Back those days, I mean really old days; being a Pirate was an exiting way of life. The adventure, the thrill of venturing into the unknown seas, looting, killing, women and most importantly Gold; beckoned many into this profession. But only a few were successful. Some of them are still remembered and have become legends.
It is said that the oldest recorded piracy dates back to1350 BC. Port Royal (Jamaica),
Ile de la Tortue or Tortuga (modern Haiti) and the isle of Madagascar are quite famous as the popular hangouts of pirates. Tortuga more so; because of the movie: “The pirates of the Caribbean.” The success of the movie shows how we all love to be a pirate and lead that enchanted life, away from our boring jobs that are right now being threatened by recession.
However, the Somalian pirates have become the scourge of the nations. We like our pirates only in the movies. In reality, we would love to strap every one of them to torpedoes and send them back to Davy Jones Locker!
These modern pirates attack cargo ships in small boats, launched from a mother vessel nearby. These cargo ships are generally sparsely crewed and most of them do not carry arms, making them sitting ducks. These Somalian pirates, armed with guns, rocket launchers hijack such cargo vessels and dock them at Somalian ports. Hence rescue operations cannot enter the Somalian waters; the pirates rig the cargo vessel with crude bombs and threaten to blow it and kill the crew and the Somalian Government [if there is one] is toothless. The nations and sometimes the companies, to which the cargo vessel and the crew belong, pay a hefty ransom to free their crew and cargo.
When we objectively look at this issue from one side, we see the struggling people of Somali trying all possible means to earn themselves a livelihood. In the absence of a viable economy and the success that others have found in piracy, more people are opting to become a pirate. Working out a ground solution resulting in peace and stability in Somalia can turn out to be an effective solution against not only piracy, but also the civil war that has been ravaging the region.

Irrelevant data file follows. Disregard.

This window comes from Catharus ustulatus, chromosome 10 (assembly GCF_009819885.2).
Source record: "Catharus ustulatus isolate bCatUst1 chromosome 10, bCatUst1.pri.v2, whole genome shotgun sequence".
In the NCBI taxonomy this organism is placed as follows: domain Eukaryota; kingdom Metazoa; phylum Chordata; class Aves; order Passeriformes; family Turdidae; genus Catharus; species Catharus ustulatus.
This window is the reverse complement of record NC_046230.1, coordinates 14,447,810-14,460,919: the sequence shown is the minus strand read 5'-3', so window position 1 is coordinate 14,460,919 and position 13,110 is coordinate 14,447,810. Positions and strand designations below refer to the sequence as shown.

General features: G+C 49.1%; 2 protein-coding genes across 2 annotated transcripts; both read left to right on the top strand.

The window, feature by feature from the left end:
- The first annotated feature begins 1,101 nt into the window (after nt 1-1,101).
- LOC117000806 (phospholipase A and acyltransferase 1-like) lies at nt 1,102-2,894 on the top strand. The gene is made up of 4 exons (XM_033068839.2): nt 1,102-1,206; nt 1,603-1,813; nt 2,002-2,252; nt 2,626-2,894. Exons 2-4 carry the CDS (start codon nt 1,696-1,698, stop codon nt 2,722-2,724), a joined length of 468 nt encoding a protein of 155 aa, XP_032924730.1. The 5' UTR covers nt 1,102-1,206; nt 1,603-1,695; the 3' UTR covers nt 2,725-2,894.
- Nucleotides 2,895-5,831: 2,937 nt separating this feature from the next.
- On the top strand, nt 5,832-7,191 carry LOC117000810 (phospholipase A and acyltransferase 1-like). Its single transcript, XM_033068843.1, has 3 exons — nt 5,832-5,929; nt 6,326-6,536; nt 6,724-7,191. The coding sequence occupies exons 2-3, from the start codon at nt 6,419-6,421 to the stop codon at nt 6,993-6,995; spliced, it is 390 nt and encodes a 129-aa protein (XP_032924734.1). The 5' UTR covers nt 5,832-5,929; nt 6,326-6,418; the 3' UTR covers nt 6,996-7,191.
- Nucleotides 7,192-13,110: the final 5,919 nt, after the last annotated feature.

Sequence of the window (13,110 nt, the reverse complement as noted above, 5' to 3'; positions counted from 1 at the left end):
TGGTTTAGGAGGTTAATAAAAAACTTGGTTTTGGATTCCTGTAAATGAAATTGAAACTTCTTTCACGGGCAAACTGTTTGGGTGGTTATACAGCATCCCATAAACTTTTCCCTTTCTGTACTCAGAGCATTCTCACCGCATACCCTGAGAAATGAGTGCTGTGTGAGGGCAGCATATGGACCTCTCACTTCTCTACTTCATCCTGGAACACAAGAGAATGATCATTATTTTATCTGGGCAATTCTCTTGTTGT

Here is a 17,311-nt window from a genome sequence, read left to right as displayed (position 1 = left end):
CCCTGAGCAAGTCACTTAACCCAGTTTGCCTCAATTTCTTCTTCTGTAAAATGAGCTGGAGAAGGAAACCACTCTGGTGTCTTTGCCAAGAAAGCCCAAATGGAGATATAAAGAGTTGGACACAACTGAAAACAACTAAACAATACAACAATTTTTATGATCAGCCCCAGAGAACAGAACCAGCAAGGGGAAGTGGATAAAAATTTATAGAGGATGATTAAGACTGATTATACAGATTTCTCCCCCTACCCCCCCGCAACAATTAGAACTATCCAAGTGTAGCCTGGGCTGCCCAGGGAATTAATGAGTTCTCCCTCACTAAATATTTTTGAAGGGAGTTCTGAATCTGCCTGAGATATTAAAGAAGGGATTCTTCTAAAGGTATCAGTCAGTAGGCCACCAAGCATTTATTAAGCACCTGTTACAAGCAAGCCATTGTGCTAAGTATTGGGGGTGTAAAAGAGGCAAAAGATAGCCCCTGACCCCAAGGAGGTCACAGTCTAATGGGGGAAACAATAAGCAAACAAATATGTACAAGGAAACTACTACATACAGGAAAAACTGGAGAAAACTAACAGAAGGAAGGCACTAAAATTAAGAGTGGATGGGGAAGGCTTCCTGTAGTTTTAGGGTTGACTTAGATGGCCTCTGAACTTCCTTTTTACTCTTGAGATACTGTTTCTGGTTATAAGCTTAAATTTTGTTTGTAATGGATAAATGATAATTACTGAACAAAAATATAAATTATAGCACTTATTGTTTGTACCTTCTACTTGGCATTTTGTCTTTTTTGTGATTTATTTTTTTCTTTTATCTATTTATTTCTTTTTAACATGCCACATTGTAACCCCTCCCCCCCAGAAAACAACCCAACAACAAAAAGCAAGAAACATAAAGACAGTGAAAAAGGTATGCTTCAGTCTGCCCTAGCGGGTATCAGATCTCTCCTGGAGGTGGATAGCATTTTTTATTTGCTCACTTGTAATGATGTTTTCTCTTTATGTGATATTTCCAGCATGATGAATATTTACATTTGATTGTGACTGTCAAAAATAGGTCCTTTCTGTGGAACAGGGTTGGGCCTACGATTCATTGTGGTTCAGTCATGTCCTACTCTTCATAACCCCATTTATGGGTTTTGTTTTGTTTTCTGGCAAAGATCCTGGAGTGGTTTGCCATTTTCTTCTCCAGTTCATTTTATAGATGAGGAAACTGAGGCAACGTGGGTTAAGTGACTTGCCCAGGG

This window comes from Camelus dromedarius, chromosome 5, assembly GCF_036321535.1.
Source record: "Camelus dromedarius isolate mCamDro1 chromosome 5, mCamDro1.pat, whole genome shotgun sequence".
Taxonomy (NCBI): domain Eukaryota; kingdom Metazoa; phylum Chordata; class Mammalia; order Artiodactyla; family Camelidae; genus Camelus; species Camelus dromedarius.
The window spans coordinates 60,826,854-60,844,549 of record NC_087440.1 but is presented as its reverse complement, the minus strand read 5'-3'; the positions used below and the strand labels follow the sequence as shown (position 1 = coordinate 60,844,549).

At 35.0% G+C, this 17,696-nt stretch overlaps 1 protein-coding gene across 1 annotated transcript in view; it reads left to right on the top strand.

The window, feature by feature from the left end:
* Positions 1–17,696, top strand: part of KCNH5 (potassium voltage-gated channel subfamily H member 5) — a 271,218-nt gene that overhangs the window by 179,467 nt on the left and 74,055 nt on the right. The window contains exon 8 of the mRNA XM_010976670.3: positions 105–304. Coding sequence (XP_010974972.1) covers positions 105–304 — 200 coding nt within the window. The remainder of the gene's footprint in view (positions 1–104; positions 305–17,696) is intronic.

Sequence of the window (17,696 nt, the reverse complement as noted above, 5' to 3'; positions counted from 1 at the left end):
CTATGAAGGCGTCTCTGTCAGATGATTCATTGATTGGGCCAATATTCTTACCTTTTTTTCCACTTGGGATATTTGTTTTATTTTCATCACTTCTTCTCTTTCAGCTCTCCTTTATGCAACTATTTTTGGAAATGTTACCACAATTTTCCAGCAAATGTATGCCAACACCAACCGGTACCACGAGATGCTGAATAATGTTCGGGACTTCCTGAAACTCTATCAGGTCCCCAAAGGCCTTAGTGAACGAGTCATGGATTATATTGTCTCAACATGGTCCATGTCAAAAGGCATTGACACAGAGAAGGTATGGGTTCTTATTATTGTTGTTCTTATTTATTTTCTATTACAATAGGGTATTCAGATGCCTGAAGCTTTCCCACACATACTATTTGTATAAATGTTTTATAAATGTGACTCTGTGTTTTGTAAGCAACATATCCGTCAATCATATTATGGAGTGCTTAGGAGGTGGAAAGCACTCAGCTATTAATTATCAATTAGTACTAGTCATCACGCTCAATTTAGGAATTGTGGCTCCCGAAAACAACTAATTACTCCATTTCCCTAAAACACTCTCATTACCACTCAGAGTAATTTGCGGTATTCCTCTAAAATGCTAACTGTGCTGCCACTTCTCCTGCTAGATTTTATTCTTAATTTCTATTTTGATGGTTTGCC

In the meantime a lot of nations have joined hands to patrol the troubled region with warships, providing a semblance of security to the vessels plying there. Unfortunately, that has been woefully adequate as more warships are needed to patrol millions of square kilometers. There has been little success and the piracy rate has dropped, but that is not enough. The recent attack on a U.S. vessel proved just that.
While digging information, I came across an interesting piece of information regarding the U.S. USA had turned to pirates to help thwart Britain when the country had declared its independence. The vicious circle has come full as the U.S. is now bristling with anger at the brazenness of the attack by pirates against its vessel. I couldn’t help notice another issue that currently involves the U.S. The CIA and ISI had provided arms to Afghans in the 80’s helping them resist the Soviet invasion. Now the Americans are leading the fight against the very same people that it had supported decades ago.
As usual we wait for the U.S. to decide that enough is enough and take stringent measures against these pirates. In the meantime, piracy as a profession is quite tempting, at least to the Somalians.